What is it?
Fibrous dysplasia happens when healthy bone is replaced with other types of tissue. Bones may become weak, oddly shaped, or even break. You may also feel pain.
The disease can affect any bone in the body. The most common bones affected are in the skull and face, leg bones, upper arm, pelvis, and ribs. Affected bones are often found on one side of the body, although the disease does not spread from one bone to another.
Who gets it?
Fibrous dysplasia is not common, although anyone can get it. It is usually starts in children and young adults. Once a person has the condition, they will have it for the rest of their life.
What are the symptoms?
The most common symptoms of fibrous dysplasia include:
- Bones that are oddly shaped.
- Broken bones, which are more common between the ages of six and 10.
Other symptoms depend on the bones that are affected and can include:
- Legs of different lengths, leading to a limp.
- Sinus problems.
- In very rare cases, vision loss or cancer.
What causes it?
Fibrous dysplasia is caused by a problem with a gene that forms bone and other affected tissues. This gene is not inherited from your parents, and you will not pass the disease to your children.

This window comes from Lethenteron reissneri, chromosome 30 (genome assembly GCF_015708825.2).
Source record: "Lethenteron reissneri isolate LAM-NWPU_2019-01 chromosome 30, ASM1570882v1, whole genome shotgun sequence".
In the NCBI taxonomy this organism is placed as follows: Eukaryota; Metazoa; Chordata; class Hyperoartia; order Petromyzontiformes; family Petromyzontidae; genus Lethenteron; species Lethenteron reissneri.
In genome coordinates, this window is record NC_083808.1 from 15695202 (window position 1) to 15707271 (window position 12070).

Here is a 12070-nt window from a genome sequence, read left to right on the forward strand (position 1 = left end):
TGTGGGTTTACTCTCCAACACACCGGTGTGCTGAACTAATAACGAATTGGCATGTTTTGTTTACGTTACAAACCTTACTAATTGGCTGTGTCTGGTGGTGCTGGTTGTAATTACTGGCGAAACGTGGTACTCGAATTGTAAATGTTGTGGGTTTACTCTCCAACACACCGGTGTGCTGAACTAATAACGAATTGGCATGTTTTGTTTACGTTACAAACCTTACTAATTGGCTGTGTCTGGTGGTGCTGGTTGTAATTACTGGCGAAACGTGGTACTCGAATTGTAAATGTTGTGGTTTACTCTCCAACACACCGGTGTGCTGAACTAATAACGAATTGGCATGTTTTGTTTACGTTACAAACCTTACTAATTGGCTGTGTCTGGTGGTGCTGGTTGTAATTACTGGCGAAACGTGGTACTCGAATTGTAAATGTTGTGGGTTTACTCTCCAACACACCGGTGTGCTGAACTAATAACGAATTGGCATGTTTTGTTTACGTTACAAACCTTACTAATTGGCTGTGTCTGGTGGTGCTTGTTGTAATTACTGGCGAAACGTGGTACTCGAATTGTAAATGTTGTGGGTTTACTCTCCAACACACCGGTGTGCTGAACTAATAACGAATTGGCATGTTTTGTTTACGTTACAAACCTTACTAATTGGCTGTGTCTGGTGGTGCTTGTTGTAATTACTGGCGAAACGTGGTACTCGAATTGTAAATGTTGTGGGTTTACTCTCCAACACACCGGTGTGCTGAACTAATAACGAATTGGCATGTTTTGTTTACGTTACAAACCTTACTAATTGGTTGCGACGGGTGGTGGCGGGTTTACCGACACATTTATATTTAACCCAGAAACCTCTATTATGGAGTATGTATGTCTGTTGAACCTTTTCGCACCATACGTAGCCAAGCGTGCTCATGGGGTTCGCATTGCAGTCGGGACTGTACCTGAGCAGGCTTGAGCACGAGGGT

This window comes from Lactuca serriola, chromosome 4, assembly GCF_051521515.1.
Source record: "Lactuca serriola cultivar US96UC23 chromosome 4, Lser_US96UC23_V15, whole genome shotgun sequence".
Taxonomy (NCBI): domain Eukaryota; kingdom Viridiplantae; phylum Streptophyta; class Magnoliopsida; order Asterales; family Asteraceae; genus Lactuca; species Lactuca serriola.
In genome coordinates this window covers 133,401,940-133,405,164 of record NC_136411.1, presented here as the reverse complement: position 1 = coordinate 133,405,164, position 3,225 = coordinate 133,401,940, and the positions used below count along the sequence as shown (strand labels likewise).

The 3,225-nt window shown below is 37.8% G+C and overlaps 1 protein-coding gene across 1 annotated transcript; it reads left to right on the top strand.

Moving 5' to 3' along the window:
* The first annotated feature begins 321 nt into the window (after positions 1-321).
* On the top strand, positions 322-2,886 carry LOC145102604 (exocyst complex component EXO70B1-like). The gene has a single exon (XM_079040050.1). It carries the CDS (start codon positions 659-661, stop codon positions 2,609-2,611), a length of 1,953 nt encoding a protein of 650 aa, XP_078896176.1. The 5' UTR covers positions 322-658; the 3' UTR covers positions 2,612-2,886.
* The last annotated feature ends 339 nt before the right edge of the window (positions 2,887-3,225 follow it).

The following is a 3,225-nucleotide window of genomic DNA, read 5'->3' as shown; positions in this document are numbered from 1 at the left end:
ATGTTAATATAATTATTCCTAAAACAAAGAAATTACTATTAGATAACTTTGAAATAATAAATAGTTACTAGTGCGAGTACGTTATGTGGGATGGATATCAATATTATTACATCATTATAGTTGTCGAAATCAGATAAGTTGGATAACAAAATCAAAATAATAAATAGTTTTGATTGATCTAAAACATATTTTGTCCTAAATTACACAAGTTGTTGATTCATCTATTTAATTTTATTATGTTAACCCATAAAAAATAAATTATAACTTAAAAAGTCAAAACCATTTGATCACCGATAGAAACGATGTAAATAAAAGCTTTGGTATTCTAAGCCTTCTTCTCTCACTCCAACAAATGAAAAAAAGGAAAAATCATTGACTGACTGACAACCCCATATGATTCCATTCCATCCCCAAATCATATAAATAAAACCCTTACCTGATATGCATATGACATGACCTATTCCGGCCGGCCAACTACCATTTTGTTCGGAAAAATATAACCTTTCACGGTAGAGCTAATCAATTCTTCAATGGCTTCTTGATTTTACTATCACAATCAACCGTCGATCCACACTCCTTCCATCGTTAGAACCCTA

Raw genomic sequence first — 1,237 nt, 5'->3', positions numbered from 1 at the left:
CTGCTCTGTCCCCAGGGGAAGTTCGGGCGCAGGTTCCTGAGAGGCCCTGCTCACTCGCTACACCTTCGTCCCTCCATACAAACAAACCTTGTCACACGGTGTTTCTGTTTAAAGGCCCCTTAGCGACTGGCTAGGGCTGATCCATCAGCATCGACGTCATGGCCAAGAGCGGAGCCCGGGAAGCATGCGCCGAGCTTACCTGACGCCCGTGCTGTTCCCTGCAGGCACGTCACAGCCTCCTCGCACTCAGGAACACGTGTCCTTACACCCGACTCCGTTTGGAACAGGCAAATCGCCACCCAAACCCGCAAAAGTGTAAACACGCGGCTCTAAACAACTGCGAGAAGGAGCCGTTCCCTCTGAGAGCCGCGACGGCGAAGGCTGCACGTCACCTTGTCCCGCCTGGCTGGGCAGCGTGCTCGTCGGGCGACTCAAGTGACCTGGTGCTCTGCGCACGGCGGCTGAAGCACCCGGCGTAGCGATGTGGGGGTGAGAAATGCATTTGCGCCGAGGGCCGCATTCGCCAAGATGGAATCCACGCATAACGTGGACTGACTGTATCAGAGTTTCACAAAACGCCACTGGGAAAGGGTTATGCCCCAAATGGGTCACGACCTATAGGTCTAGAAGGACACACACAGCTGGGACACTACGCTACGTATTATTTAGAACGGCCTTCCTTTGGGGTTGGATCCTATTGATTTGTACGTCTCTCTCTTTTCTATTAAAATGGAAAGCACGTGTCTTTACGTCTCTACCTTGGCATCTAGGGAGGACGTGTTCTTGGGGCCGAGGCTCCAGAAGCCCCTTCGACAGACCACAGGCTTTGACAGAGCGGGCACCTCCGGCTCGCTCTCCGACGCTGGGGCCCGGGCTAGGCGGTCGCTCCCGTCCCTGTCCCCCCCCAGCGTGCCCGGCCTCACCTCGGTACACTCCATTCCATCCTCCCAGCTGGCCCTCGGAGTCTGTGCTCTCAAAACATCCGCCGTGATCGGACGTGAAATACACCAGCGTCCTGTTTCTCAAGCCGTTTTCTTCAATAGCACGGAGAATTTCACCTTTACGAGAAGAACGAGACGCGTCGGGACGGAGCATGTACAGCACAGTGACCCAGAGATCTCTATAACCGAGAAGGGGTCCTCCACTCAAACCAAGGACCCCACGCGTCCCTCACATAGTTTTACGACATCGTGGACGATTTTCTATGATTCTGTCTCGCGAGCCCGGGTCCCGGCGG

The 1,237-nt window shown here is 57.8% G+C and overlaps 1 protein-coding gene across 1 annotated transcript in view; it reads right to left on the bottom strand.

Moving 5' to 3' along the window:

Is there a test?
To diagnose you with fibrous dysplasia, your doctor may use one or more of the following tests:
- X-rays of your bones.
- Magnetic resonance imaging (MRI) or computed tomography (CT).
- Small bone sample.
It’s not clear whether testing for the problem gene is useful.
How is it treated?
There is no cure for fibrous dysplasia. Doctors will treat the symptoms with treatments such as:
- Cast for broken bones.
- Surgery to:
- Repair broken bones.
- Prevent fracture.
- Correct the shape of a bone.
- Relieve bone pain.
- Medications, such as bisphosphonates, that can reduce pain associated with the disease.
Living With It
Besides seeing your doctor, there are a few things you can do to keep your bones healthy:
- Exercise: talk to your doctor before beginning an exercise program.
- Diet: you should eat foods that are high in calcium, phosphorus, and vitamin D.